nytheatre.com review by Chris Harcum
August 22, 2009
Daniel MacIvor has penned a stunning piece about the latter days of Tennessee Williams's life and this production is like a well-crafted handmade watch. All the parts are of high quality, the timing is excellent, and it is always reliable. Fringe-enthusiasts might remember MacIvor's Never Swim Alone, which played here a couple seasons ago. He usually works against realism but has settled into a naturalistic place with His Greatness, a play about a playwright best known for poetic realism trying to make his work more modern while battling critical bashing, box office rejection, and his own demise.
In 1980, the Vancouver Playhouse put on Williams's play The Red Devil Battery Sign, which had not fared well when it was staged in London three years prior. Neither had the playwright, who, by this time, had shed the former glorious version of himself and become a tortured mess. In MacIvor's play, we get an imaginary glimpse into his private world the day of and the day after that Vancouver premiere.
There are three characters: The Playwright, The Assistant, and The Young Man. Their names are never uttered in this mediocre hotel room with a view of the parking lot. The Assistant, a former male prostitute, has been with The Playwright for 15 years and making sure he can function like a human being. He hires an escort, The Young Man, to accompany The Playwright to the opening night and to use the word "brilliant" to describe the writing. Success and failure go up and down as the status of the characters do a number of reversals.
Few playwrights will reach the level of literary titan that Williams did. Few playwrights will know what living decades beyond your time is like. Few people will know what insufferable pains-in-the-ass those washed-out playwrights are. Williams is bitchy, neurotic, and given to bouts of alcoholism and drug use in this play. At moments he displays great wit and charm but then he also attacks with manipulation and derision. There is an aching poetry to his quieter moments that make you feel you are truly in contact with the source of his famously tragic female characters Blanche DuBois and Maggie the Cat. He is broke, earning more money from scattershot teaching engagements than royalties or commissions. Criticism of his current work and comparisons to his previous output send him over the edge.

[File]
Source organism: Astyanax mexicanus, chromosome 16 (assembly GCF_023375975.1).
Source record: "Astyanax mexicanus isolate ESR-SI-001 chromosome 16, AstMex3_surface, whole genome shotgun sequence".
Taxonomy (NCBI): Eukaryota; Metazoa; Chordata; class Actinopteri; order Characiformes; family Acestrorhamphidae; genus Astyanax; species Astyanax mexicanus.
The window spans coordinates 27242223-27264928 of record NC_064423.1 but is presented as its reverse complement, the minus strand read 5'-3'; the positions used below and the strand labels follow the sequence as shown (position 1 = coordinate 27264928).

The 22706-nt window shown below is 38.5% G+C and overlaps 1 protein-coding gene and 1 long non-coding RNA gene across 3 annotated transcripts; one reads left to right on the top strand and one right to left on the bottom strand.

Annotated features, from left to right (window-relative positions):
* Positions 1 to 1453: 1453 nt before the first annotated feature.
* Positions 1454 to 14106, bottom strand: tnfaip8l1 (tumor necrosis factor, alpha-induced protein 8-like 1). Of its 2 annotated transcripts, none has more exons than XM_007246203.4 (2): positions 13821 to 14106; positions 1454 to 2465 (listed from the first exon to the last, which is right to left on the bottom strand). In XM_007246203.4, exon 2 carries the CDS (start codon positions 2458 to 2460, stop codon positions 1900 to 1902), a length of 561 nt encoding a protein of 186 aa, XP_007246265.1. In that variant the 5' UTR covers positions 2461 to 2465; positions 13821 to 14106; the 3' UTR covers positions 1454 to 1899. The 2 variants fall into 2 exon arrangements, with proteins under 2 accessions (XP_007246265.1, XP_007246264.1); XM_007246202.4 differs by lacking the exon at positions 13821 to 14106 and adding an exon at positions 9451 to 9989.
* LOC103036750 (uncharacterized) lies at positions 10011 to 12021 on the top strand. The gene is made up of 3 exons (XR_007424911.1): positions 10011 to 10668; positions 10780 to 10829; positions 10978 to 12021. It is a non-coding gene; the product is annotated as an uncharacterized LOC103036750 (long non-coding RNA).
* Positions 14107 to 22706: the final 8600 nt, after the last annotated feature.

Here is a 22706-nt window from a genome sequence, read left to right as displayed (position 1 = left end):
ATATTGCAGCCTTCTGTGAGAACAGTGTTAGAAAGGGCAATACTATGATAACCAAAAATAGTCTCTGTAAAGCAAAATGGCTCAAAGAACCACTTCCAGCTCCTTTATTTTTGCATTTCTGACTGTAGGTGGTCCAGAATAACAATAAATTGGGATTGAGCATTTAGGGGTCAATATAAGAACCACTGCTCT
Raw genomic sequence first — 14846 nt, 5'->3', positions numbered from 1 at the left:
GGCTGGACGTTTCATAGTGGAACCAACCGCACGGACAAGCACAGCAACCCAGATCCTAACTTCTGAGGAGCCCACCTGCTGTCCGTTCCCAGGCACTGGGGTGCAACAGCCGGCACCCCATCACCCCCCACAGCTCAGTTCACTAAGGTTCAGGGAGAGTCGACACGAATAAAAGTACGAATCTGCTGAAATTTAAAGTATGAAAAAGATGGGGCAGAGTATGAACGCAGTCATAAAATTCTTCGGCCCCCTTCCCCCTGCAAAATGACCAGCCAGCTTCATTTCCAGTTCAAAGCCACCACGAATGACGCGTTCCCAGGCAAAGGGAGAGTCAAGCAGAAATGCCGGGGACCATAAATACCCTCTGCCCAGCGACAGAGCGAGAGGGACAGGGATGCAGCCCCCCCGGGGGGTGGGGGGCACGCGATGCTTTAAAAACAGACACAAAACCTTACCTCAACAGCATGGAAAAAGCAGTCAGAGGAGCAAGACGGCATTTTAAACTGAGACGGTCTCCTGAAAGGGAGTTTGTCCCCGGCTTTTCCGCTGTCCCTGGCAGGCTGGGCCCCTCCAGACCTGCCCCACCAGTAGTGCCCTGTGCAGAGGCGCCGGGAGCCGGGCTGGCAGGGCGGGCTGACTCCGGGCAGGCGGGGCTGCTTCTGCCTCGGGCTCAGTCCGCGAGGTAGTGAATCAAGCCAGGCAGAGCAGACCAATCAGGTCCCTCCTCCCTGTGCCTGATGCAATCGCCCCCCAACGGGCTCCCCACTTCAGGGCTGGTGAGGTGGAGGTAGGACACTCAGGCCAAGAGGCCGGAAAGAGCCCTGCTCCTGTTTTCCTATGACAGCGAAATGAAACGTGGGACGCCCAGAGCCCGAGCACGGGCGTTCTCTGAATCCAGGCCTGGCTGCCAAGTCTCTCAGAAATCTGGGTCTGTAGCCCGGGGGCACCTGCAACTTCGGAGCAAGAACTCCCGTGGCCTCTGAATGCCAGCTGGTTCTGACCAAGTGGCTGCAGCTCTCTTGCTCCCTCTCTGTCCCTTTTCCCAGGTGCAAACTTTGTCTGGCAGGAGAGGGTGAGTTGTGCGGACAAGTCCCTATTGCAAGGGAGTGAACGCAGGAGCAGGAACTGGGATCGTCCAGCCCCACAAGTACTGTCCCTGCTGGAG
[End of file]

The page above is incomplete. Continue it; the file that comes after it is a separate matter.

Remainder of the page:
Peter Goldfarb captures all of these qualities and more with his rendering of The Playwright. I was skeptical at first but was won over by the second minute of his performance. This is this Tennessee Williams, not whatever version you might have in your head. By the end of the evening, I felt like I had spent time experiencing part of someone's life that was supposed to be left hidden. Dan Domingues, who actually bears a strong resemblance to Daniel MacIvor, provides a lot of heart and energy to the drive of this play. He gets in a lot of laughs throughout the evening but if you feel bad about The Playwright's place in the world, then you have to feel worse about The Assistant's. Michael Busillo is equally excellent as The Young Man. His variation on the dumb, midnight cowboy type goes beyond the surface to bring something that is equal parts touching and repulsive. The three work incredibly well off of one another and bring fully-realized human beings to the stage.
Tom Gualtieri's direction is strong. There is never any indulgence and everything is well-executed. Tania Bijlaini's set evokes the spirit of the play. I've been in a hotel room like that, perfectly serviceable but you wouldn't want to live there. The subtle costume choices by Ciera Wells bolster the nuances of the characters and capture three different men's clothing styles of that era. Seth Reiser's lighting brought nuance to the atmosphere. Daniel Kluger's music and sound design work is spot on.
The dialogue is sharp and witty and the plot really moves. I started writing down lines I liked as the play started but quickly found I couldn't keep up. Often the dialogue works on several levels at the same time. MacIvor's use of "his greatness" is slipped in early and I thought it was done but then it is used for each of the three characters with a new shade of meaning every time. This writing is as breathtaking as a well-played tennis match. Simply genius.